US Department of Defense backs Cosimo Commisso’s pancreatic cancer research
Cosimo Commisso, Ph.D., has received a grant from the Department of Defense for $1 million to advance the research of a small molecule that kills pancreatic cancer cells by disrupting their pH equilibrium. The project is funded as part of the Pancreatic Cancer Research Program (PCARP), which aims to improve our understanding of pancreatic cancer for the benefit of service members, veterans, their families and the general public.
“We’ve seen that this small molecule—called IMD-0354—works on cancer cells in the lab,” says Commisso, associate professor and director of the Cancer Metabolism and Microenvironment Program at Sanford Burnham Prebys. “This award will help us better understand how it works and test it in vivo to see how effective it is in a whole organism.”
Each year, more than 45,000 Americans lose their lives to pancreatic cancer—now the third-leading cause of cancer-related deaths—with a five-year relative survival rate of just over 12%.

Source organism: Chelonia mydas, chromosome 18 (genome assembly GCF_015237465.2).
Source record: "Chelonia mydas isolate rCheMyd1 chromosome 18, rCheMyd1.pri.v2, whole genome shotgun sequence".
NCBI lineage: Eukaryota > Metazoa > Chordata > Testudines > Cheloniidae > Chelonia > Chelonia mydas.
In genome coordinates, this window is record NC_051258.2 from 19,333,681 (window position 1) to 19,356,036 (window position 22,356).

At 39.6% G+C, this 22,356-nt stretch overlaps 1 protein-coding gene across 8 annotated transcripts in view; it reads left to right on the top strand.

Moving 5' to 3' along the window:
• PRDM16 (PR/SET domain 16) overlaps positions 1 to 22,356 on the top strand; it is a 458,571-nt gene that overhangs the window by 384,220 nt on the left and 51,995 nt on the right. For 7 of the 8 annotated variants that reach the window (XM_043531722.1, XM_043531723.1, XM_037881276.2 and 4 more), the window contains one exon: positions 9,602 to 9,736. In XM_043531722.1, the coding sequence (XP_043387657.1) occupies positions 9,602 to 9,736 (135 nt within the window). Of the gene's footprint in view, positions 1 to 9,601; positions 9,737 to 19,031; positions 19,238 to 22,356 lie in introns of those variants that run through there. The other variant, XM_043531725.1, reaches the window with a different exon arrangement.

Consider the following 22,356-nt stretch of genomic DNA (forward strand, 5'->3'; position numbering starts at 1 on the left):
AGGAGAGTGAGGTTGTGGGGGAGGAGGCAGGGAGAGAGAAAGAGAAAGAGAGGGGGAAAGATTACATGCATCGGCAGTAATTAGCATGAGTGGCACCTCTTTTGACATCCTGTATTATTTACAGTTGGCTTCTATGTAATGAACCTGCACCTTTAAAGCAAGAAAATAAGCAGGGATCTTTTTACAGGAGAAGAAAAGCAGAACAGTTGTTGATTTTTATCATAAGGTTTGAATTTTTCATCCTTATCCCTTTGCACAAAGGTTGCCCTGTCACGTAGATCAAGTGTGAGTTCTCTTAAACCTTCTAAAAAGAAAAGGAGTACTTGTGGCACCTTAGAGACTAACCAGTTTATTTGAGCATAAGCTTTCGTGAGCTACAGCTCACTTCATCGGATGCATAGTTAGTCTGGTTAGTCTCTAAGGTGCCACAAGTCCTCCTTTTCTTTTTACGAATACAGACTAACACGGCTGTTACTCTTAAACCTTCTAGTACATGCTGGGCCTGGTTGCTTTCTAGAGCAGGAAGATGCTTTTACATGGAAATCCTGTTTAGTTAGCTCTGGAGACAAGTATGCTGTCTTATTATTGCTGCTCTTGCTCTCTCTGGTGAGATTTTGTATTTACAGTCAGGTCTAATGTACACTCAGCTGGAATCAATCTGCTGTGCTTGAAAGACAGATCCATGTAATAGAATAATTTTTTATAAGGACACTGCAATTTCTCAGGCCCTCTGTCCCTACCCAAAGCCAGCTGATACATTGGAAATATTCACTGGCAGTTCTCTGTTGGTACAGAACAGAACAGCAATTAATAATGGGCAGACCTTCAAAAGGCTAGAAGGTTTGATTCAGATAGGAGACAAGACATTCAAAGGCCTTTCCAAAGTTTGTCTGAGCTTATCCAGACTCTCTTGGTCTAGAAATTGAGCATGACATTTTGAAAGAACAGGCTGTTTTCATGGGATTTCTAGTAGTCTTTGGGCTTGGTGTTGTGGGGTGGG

“Since I started working in this field more than a decade ago, we’ve managed to double the survival rates for people with pancreatic cancer,” says Commisso. “But that’s not good enough. For those battling this dangerous disease, we need to do much, much better.”
Pancreatic cancer cells are unusually sensitive to changes in their pH—a measure of acidity that plays a critical role in cellular activity. Commisso and his team previously discovered that pancreatic cancer cells control their pH by packaging up excess acid and storing it separately from the rest of the cell’s fluids. This process doesn’t occur in healthy cells.
“Because this pH regulation process is unique to pancreatic cancer cells, targeting it with IMD-0354 and related molecules could allow us to treat pancreatic cancer while minimizing negative effects on the rest of the body,” adds Commisso.
The PCARP supports rigorous, innovative, high-impact research that will advance our understanding of the biology and genetics of pancreatic cancer and improve the quality of life for pancreatic cancer patients.
“I‘m grateful for this support, which will accelerate my lab’s work to find better treatment options for people diagnosed with pancreatic cancer,” says Commisso. “We need breakthroughs, and this award will help us get there.”
The title of the grant, issued by the U.S. Department of Defense, is “Targeting Organelle pH Homeostasis in Pancreatic Cancer,” Award Number: HT9425-23-1-0795.